2004 Statement


H.E. Mr. Koichi Haraguchi

Permanent Representative of Japan

At the Security Council Meeting on the Cross-Border Issues in West Africa

25 March 2004

Mr. President,

I welcome the practical recommendations offered in SG's report on ways to combat subregional and cross-border problems in West Africa. As pointed out in the report, we too think it important that Governments in West Africa strengthen their governance and exercise their ownership in the peace-building process. It is particularly noteworthy that the Secretary-General is emphasizing that the primary responsibility for improving governance lies with each national Government in West Africa. Japan shares this view. Since the inception of TICAD, the Tokyo International Conference for African Development, in 1993, a collaboration achieved through ownership of African countries and partnership of the international community, has been the cornerstone of Japan's policy vis-?-vis Africa. It is also the basis of our efforts toward promoting consolidation of peace in Africa. It is our intention to continue to assist actively, in cooperation with the international community, those countries as well as organizations active in West Africa that are taking a leadership role in resolving conflicts in the region. Japan also considers that, in the process of peace-building, an approach that focuses on the protection and empowerment of individual people is extremely important. This is the "human security" approach. I sincerely hope that the international community will take concrete action in order to ensure "human security" in the West African region. Japan has promoted the idea of human security in Sierra Leone by supporting a reintegration of ex-combatants through the Trust Fund for Human Security.

The need for peacekeeping operations is increasing in many parts of the world. It is important to recognize, however, that there is inevitably a limit to the resources available to respond to such needs. Therefore, we believe that it is a good practical suggestion, which deserves our serious consideration, that the resources which will be saved by downsizing UNAMSIL be reallocated to the PKOs in Liberia and Cote d'Ivoire. Japan is of the view that further efforts should be pursued to increase synergy among the missions in the region, including the possibility of the regionalization of PKO in the longer perspective. It would be also useful to agree on a division of labor between a UN PKO and a multinational force, as has taken place in Cote d'Ivoire.

Mr. President,

As mentioned in the SG's report, the idea of implementing development projects for a designated community in order to facilitate the collection of small arms and light weapons deserves serious consideration. Japan actually implemented this idea in Cambodia under the "Weapons for Development" project, and it has been producing a big success.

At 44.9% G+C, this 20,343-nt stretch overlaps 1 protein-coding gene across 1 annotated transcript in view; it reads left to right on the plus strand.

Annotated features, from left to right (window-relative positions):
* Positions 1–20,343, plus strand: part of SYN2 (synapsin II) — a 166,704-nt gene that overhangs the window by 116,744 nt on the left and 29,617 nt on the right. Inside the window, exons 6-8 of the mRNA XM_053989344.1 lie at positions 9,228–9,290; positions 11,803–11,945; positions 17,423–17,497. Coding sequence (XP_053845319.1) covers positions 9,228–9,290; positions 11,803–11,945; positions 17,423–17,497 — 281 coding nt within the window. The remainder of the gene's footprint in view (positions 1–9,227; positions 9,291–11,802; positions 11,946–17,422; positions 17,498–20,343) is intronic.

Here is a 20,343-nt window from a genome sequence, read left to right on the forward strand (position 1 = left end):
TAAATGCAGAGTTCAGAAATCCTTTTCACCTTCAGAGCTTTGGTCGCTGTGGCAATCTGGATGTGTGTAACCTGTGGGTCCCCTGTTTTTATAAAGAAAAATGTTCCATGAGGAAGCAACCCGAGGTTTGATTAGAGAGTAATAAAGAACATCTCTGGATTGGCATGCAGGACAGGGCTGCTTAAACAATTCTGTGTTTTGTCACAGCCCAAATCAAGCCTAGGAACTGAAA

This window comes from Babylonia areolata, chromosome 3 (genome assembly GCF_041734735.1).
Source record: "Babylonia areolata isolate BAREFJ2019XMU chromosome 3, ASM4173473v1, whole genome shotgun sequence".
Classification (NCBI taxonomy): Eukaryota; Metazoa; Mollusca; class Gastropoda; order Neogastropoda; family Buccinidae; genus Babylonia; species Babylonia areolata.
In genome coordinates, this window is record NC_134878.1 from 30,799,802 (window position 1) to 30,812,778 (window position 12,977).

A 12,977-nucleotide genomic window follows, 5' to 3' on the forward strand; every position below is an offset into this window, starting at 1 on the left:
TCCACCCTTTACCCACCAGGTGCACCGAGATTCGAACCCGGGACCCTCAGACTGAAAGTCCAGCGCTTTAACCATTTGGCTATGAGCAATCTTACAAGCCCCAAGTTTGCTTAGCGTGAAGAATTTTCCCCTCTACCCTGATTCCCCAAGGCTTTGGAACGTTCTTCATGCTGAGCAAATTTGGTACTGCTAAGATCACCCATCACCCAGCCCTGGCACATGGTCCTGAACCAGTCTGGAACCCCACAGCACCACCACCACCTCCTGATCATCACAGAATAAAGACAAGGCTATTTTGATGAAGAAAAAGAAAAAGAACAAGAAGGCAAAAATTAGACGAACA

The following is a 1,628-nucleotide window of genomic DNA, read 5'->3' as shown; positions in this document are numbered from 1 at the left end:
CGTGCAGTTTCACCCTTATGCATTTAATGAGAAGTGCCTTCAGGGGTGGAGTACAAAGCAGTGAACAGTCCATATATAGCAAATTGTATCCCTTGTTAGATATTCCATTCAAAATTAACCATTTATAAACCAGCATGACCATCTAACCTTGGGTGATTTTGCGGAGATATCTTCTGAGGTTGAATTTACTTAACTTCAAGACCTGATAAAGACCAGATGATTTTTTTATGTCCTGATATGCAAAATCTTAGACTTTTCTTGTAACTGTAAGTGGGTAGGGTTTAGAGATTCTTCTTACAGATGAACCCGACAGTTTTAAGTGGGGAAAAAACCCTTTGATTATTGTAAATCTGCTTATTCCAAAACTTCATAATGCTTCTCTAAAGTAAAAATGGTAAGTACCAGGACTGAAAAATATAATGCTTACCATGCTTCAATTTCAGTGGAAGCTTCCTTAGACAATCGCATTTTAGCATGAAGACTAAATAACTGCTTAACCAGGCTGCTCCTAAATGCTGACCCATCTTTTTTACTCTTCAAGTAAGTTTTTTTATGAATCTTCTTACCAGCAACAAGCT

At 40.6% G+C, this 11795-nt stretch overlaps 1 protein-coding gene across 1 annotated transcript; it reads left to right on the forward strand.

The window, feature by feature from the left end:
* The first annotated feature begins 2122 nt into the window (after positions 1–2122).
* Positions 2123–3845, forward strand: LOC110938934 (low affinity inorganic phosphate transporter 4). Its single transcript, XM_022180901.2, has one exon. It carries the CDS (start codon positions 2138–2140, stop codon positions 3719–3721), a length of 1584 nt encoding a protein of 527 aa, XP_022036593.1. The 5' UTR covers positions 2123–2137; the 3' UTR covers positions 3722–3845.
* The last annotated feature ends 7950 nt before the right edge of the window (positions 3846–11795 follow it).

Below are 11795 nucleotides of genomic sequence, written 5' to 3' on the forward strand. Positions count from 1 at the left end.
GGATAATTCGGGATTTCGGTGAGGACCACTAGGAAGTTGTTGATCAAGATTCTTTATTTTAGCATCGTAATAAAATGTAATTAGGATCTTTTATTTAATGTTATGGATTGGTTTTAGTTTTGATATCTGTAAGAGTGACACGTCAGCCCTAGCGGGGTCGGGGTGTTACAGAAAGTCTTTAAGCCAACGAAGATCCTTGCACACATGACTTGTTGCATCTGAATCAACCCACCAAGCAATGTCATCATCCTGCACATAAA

It is important to recognize that the reintegration of ex-combatants as well as the reconstruction and development of communities in the post-conflict phase are essential in order to prevent the recurrence of conflicts, as was emphasized in the SG's report. Under this recognition, Japan has provided assistance of some 6.5 million US dollars in total for DDR projects in Sierra Leone. However, in West Africa it is difficult to implement DDR activities in one country effectively without paying attention to the regional dimension, because combatants from that country and neighboring countries can easily cross the borders. For that reason, it is essential that DDR activities be also implemented in such neighboring countries as Liberia and Cote d'Ivoire. I am pleased to announce, in this connection, that Japan decided on March 19 to extend emergency grant assistance of some 3.6 million US dollars to UNICEF for the DDRR programme for child soldiers in Liberia. Japan has also decided to provide non-project grant aid counterpart fund of approximately 2.3 million dollars in total for DDR projects in Cote d'Ivoire. Japan recognizes the gravity of the problem of child and women soldiers in West Africa who are both social victims and a factor in the escalation of conflicts, and, as was recommended in the Secretary-General's report, would like to appeal to the Member States to adopt policies against the recruitment and use of them for military purposes.

Mr. President,

It is the promotion of development that is most needed in the countries in West Africa. And there should be no place in their national agenda to engage in conflicts that consume valuable resources and bring nothing but misery to the people. Even if there is a serious difference of positions between groups, it is critically important to have dialogue so as to build confidence, and eventually to try to solve problems peacefully. We have already seen cases where ownership is exercised by West African countries in the field of peacekeeping under the auspices of ECOWAS. We do hope that the same strong sense of ownership will be demonstrated in the areas of promotion of governance and peace-building as well. Japan intends to continue to provide assistance, together with the international community, for such efforts.

Thank you, Mr. President.